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View Diary: Canada's Harper sure to try twisting Obama's arm on Keystone XL in Mexico meeting this week (58 comments)

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  •  Yes, the empirical evidence shows that they (0+ / 0-)

    are both wrong.

    And I've posted numerous links verifying that.

    Including right here in this diary, showing that the railroads can easily ramp up to move greater-than-KXL sized volumes of crude oil (in less time than it would take to build the pipeline, btw).

    If you don't believe my links, do your own googling. The information is out there from multiple sources.

    •  i see one link (2+ / 0-)
      Recommended by:
      cybrestrike, Glen The Plumber

      in your thread with mb. unless you include gordon lightfoot, which may be as definitive as your proof gets. i'll just follow your thread with mb.

      The cold passion for truth hunts in no pack. -Robinson Jeffers

      by Laurence Lewis on Mon Feb 17, 2014 at 12:03:46 PM PST

      [ Parent ]

      •  OK, here are some quotes that come from (0+ / 0-)

        Joe Oliver - who (per your previous post) is an unquestioned bearer of truth:

        On his visit to Washington yesterday, Canada’s Natural Resources Minister Joe Oliver had a pretty blunt message to the Americans: the dirty tar sands will be continued to be developed regardless of whether the highly controversial Keystone XL pipeline is approved or not.

        Oliver said: “If Keystone wasn’t developed there would effectively be as much development of the oilsands in any case, as a result of the use of rail and as the result of export of the crude to other markets.”

        Oliver’s argument was at least backed up by one analyst who was quoted in the Canadian press yesterday. Phil Skolnick, a New York-based analyst at Canaccord Genuity, published a report arguing that a combination of growing oil-by-rail capacity and other new pipelines is increasingly providing alternatives to KXL.

        Skolnick is quoted as saying: “The oil will find a way down, and if Keystone gets delayed, at the minimum you still don’t have a pinch point because this rail capacity should be built by that time anyway”.

        He added: “The main message is that Keystone XL, and the fear of rejection, has been the overhang on these [Canadian energy] stocks. Because of all the rail advances that are coming on, that should no longer be a fear”.

        link
        •  you're flailing (1+ / 0-)
          Recommended by:
          Glen The Plumber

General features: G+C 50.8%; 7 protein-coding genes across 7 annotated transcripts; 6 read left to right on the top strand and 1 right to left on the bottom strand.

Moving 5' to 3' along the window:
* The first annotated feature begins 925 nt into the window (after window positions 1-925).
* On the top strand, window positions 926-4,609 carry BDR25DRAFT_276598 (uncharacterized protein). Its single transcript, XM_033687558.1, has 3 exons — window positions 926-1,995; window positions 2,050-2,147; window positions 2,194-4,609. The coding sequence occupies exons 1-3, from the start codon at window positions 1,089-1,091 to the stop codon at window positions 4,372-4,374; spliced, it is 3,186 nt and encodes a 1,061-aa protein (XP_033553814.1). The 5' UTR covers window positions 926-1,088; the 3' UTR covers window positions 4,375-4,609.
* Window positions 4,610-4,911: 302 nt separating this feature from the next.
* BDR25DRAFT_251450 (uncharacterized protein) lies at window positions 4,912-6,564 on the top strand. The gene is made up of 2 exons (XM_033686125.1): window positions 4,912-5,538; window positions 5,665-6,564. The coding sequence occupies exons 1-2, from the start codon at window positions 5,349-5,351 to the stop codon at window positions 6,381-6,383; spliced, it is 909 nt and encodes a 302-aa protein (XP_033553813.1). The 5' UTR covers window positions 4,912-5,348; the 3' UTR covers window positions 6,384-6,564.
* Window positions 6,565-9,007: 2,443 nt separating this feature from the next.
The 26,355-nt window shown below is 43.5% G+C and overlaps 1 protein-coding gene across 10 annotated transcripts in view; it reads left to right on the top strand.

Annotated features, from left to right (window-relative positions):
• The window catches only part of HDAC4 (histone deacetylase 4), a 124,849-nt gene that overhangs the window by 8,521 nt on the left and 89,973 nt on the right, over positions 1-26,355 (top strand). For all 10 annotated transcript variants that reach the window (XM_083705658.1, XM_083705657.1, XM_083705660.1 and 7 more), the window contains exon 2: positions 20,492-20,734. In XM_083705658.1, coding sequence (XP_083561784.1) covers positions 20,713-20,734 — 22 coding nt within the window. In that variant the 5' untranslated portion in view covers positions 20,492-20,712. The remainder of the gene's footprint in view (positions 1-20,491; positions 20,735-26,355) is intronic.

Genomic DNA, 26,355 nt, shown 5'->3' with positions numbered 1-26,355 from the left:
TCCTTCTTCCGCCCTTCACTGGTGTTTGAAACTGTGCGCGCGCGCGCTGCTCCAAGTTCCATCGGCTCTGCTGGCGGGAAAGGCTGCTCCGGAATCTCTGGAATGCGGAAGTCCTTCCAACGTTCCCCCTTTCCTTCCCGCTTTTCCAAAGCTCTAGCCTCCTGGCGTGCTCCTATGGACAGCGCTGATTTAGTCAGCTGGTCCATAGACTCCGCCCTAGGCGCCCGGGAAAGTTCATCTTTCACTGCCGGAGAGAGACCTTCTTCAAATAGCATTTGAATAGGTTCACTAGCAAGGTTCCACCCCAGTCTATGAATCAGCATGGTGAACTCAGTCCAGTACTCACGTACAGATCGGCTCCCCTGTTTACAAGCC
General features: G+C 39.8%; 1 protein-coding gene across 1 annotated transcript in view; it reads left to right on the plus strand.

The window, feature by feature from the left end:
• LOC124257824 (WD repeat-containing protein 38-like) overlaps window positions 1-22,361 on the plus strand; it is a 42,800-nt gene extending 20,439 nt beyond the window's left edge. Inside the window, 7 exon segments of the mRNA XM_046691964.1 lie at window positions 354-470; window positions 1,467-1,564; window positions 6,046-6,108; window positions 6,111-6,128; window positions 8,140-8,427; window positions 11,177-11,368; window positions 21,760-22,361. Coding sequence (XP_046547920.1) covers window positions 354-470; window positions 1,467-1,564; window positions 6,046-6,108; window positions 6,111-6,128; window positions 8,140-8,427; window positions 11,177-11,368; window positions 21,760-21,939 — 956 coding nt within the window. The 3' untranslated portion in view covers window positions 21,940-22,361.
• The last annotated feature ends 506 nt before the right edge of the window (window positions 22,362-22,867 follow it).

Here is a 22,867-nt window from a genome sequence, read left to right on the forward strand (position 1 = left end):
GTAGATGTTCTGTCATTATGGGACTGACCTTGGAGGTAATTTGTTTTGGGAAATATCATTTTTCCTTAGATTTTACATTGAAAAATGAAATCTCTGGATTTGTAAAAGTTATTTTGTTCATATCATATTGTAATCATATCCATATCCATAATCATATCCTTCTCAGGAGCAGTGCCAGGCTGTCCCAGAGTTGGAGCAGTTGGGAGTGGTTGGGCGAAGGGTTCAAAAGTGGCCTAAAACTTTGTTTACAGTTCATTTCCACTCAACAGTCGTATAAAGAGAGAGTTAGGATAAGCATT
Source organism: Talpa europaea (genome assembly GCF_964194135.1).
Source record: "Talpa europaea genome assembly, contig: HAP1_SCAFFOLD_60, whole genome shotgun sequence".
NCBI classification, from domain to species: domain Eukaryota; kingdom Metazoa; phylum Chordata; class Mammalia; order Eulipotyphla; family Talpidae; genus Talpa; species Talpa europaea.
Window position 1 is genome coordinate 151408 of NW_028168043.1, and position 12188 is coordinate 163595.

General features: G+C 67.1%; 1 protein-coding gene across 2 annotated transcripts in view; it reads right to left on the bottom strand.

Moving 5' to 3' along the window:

an unquestioned bearer of truth
          pummel that straw. hurt it.

          as sanguine as he is in that quote, it kinda makes you wonder why such a hard push for kxl. as you said above. although i think we're interpreting it differently. as are, apparently, the industry sources and echo chamber environmentalists.

          The cold passion for truth hunts in no pack. -Robinson Jeffers

          by Laurence Lewis on Mon Feb 17, 2014 at 12:26:51 PM PST

          [ Parent ]

          •  It was you who first heralded his comments (0+ / 0-)

            as being worth paying attention to.

            To me, they never were.

            Especially now that he's speaking voraciously on both sides of the issue.

            Bottom line - read the trade journals and find out what's really happening - pay the politicians little or no heed.

            •  if any are public companies (0+ / 0-)

              their shareholders should be outraged that so much money is being wasted lobbying for something so unnecessary. and keep pummeling that straw.

              heralded his comments

              The cold passion for truth hunts in no pack. -Robinson Jeffers

              by Laurence Lewis on Mon Feb 17, 2014 at 12:36:18 PM PST

              [ Parent ]

              •  Are you feeling remorseful about doing that now? (0+ / 0-)

                I seem to have touched a sore point there.

                In any event, maybe you'll be a tad more reluctant to trot that guy and his cronies out in the future in support of your position.  

                And no, about the first point you raise, if TransCanada is a public company (or not, doubt if that's important here), they're probably eternally grateful that they have high level contacts that help them pursue their otherwise increasingly untenable business aspirations.  Of course, who knows how many campaign contributions were needed for them to secure this level of support . .. . but, as the Koch Brothers have taught everybody, that comes really cheaply (e.g., they are reaping vast rewards for spending 3 cents on each  $10 of revenue).

                •  i quoted him (0+ / 0-)

                  among several others. funny that there's so much agreement. and funny that the industries waste so much money lobbying for something they don't really need. that's terrible management!

                  The cold passion for truth hunts in no pack. -Robinson Jeffers

                  by Laurence Lewis on Mon Feb 17, 2014 at 12:46:23 PM PST

                  [ Parent ]

      •  Oh yeah, the Gordon Lightfoot reference (0+ / 0-)

        was a (in retrospect perhaps misguided) effort to connect with readers who refused or opted not to look at the cold hard stats.

        And to try to convince them on a more visceral / emotional level that Canadians have fairly massive railroading expertise.

        Or, IIRC, as they call them up there, railway expertise.

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